More and more people get killed. There was an article in the Times last week reporting that injuries and deaths from cars on the street was escalating. They’re considering different ways of dealing with it, like elevating crosswalks for the beleaguered cellphoniacs. Or finding another way to blame the cabdrivers.

Few seem to recognize a basic truth to living (versus getting hit by a bus), “if you’re going to walk into the street with heavy traffic and you don’t look to see if that traffic coming, you’re risking your life!" This little truism has become obsolete with many of us. Odd as it seems, it is so. There is a widespread idea that all traffic stops for You. You, wonderful you. Whoever you are. And why not? And if you’re a bicyclist you can’t be blamed for anything or held responsible for anything cuz you’re too cool for school.

And that is exactly why people are getting killed. Or seriously hurt, including the innocent and powerless wee ones and the little ones. Their strollers get pushed right out into the road by the loving mother (or father, or nanny) with the cellphone crunched between her/his cheek and shoulder.

Now, I’ve become so New York-centric in these days of the NYSD, that I actually think that this “behavior” of not looking and not caring is symptomatic of our future, maybe even the future of the planet. We are, after all, only human.

Which reminds me. One of the great things about this time of year in New York (especially those who can get away from their cellphones and look around) are the Christmas decorations that shop owners put up to sell their goods. The great department stores turn out fantastic displays in their windows. These windows astonish and amaze year in and year out, down through the decades. Many lives that here came from across the land and the world to become New Yorkers were inspired early on in their quests by these spectacularly creative window displays.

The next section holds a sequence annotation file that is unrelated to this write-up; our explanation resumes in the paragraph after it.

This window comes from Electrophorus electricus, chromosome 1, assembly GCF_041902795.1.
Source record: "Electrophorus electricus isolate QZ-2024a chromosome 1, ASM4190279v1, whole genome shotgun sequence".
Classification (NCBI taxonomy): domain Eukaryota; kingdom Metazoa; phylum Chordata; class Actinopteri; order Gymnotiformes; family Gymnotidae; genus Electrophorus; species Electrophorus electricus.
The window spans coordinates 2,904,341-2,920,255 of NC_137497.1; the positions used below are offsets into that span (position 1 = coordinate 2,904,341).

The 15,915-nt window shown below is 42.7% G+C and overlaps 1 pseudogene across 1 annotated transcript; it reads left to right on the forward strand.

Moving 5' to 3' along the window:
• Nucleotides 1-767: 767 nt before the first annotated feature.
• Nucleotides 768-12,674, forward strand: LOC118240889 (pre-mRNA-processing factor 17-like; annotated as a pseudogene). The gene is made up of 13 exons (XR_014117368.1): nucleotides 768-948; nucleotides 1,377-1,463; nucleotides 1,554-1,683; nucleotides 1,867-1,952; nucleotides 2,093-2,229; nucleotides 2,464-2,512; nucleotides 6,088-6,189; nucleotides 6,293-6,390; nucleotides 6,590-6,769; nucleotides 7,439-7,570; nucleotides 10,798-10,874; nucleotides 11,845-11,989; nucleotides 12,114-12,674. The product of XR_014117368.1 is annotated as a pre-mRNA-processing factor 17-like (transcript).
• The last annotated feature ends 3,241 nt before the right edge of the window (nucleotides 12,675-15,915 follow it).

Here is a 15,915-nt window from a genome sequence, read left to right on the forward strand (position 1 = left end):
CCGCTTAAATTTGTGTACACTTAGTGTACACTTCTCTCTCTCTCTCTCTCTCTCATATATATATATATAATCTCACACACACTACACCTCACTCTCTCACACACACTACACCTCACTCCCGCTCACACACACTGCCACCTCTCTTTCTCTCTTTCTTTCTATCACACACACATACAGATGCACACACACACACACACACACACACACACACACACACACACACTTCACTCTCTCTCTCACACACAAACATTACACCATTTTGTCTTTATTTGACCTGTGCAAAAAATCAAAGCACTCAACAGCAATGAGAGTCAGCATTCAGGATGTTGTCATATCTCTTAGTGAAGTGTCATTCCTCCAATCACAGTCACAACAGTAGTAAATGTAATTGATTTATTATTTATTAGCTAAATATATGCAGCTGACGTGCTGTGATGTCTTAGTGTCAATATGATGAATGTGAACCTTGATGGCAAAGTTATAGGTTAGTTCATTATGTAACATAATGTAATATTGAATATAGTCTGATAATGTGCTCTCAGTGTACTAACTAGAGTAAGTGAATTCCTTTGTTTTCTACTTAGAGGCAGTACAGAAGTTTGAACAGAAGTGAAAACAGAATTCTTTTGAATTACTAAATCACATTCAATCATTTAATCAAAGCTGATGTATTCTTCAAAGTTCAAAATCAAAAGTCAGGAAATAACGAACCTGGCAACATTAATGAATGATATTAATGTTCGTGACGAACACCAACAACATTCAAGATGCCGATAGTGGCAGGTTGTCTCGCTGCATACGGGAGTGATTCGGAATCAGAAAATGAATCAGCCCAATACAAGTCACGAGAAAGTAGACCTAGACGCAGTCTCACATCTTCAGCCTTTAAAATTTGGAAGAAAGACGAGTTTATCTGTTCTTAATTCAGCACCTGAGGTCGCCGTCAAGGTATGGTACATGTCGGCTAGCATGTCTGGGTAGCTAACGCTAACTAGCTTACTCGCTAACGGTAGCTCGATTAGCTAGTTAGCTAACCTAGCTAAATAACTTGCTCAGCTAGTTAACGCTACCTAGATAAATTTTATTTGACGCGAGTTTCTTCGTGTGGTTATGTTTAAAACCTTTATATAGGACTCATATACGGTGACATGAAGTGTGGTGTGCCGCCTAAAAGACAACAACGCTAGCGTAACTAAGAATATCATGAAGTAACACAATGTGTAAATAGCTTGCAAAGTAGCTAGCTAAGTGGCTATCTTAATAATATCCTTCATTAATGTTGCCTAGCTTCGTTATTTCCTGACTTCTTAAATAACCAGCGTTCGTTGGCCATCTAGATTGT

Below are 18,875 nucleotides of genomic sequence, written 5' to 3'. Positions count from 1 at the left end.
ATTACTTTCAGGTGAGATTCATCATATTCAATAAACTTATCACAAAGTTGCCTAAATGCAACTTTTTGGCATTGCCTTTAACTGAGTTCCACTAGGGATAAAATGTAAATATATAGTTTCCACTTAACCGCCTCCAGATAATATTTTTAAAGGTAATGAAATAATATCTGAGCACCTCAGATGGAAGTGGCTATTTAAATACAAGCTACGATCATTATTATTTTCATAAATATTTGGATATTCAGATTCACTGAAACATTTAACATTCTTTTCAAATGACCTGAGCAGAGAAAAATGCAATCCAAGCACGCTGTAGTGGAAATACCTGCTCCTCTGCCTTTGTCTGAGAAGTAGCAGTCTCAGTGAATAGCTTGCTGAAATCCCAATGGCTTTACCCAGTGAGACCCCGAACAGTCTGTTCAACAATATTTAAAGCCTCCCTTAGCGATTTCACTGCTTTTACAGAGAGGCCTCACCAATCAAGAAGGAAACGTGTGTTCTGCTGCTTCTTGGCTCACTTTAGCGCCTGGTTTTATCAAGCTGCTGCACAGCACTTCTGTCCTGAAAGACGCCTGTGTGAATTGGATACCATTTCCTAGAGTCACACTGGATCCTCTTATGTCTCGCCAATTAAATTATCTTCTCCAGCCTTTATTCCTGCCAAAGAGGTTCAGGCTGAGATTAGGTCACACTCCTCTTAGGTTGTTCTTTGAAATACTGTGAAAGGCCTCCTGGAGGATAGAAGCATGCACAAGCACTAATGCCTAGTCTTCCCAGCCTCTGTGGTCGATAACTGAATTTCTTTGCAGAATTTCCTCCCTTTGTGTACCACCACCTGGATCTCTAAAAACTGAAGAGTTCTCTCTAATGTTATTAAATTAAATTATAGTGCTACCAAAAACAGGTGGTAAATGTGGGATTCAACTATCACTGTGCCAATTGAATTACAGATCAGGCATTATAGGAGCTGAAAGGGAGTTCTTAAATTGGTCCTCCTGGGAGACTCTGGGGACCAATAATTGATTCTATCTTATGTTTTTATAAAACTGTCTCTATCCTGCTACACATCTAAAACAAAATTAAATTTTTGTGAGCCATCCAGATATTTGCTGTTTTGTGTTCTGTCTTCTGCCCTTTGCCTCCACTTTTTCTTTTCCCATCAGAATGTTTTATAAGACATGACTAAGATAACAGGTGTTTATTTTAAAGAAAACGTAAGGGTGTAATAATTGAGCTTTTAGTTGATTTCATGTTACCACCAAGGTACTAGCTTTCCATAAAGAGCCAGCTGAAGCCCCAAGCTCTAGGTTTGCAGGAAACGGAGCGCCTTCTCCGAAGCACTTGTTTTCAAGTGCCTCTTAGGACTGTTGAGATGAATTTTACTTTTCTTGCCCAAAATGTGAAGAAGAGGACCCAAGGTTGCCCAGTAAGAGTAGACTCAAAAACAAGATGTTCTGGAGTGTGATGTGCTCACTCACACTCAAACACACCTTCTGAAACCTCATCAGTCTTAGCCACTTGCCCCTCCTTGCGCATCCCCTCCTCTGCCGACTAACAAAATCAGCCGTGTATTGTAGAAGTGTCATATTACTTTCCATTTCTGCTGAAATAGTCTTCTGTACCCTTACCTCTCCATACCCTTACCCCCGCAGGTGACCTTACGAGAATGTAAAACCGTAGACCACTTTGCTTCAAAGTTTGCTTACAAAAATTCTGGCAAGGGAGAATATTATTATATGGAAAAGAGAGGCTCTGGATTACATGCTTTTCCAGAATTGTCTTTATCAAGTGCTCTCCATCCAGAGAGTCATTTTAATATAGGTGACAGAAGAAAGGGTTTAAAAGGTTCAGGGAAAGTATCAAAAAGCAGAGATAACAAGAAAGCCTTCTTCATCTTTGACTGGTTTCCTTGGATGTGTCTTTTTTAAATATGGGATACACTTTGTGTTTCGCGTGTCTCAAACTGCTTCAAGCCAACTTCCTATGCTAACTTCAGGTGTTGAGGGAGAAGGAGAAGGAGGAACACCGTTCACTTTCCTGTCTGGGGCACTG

Then you have Madison Avenue, the boulevard of silken, gold and silvery dreams; fashion, glamour, wealth, even fame. A stroll up the avenue any night (as long as it’s not raining) just to take in the wiindows, is a uniquely New York experience. It’s two miles of an imagination of riches interrupted only by something more fascinating to buy and eat. Sometimes I”ll look at a display and begin to imagine who its eventual owners will be, and where they will live (possibly right around the corner on Park Avenue or Fifth), and what they’re like. It’s a novel, then a movie. You’re in New York.
JH took in some of it with his magic camera over the weekend ...
Ladurée.
Cartier.
Mallett.
Salumeria Rosi Parmacotto.
Bond No. 9.
Belstaff.
CH Carolina Herrera.
Ippolita.
Looking south on Madison Avenue from 64th Street.
Leviev.
Soigne K. Milly.
David Yurman.
Morgenthal Frederics.
Mrs. John L. Strong.
Girard-Perregaux.
Post House.
A wedding in front of Daniel.
Giorgio Armani.
Emmelle.
Manrico Cashmere.
 

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© 2013 David Patrick Columbia & Jeffrey Hirsch/NewYorkSocialDiary.com